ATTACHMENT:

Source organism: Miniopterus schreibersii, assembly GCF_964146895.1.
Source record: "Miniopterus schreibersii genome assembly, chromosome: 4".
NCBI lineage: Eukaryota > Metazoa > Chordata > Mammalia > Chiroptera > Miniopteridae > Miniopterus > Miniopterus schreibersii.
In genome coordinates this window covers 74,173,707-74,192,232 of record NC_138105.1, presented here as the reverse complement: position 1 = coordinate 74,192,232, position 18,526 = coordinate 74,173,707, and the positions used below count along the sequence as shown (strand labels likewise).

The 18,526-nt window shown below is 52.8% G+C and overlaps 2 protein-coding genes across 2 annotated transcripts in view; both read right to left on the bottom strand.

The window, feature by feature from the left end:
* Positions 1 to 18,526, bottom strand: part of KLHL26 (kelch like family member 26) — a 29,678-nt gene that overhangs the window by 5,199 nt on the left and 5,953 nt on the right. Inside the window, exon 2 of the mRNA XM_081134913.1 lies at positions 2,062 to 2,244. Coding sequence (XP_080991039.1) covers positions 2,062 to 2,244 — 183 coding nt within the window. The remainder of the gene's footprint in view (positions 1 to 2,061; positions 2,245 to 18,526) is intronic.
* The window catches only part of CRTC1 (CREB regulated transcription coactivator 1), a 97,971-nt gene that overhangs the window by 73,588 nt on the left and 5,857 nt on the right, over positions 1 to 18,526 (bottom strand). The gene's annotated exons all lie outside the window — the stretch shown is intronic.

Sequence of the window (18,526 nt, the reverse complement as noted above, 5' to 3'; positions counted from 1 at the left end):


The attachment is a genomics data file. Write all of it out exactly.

Source organism: Miniopterus schreibersii, assembly GCF_964146895.1.
Source record: "Miniopterus schreibersii genome assembly, chromosome: 4".
NCBI lineage: Eukaryota > Metazoa > Chordata > Mammalia > Chiroptera > Miniopteridae > Miniopterus > Miniopterus schreibersii.
In genome coordinates this window covers 74,173,707-74,192,232 of record NC_138105.1, presented here as the reverse complement: position 1 = coordinate 74,192,232, position 18,526 = coordinate 74,173,707, and the positions used below count along the sequence as shown (strand labels likewise).

The 18,526-nt window shown below is 52.8% G+C and overlaps 2 protein-coding genes across 2 annotated transcripts in view; both read right to left on the bottom strand.

The window, feature by feature from the left end:
* Positions 1 to 18,526, bottom strand: part of KLHL26 (kelch like family member 26) — a 29,678-nt gene that overhangs the window by 5,199 nt on the left and 5,953 nt on the right. Inside the window, exon 2 of the mRNA XM_081134913.1 lies at positions 2,062 to 2,244. Coding sequence (XP_080991039.1) covers positions 2,062 to 2,244 — 183 coding nt within the window. The remainder of the gene's footprint in view (positions 1 to 2,061; positions 2,245 to 18,526) is intronic.
* The window catches only part of CRTC1 (CREB regulated transcription coactivator 1), a 97,971-nt gene that overhangs the window by 73,588 nt on the left and 5,857 nt on the right, over positions 1 to 18,526 (bottom strand). The gene's annotated exons all lie outside the window — the stretch shown is intronic.

Sequence of the window (18,526 nt, the reverse complement as noted above, 5' to 3'; positions counted from 1 at the left end):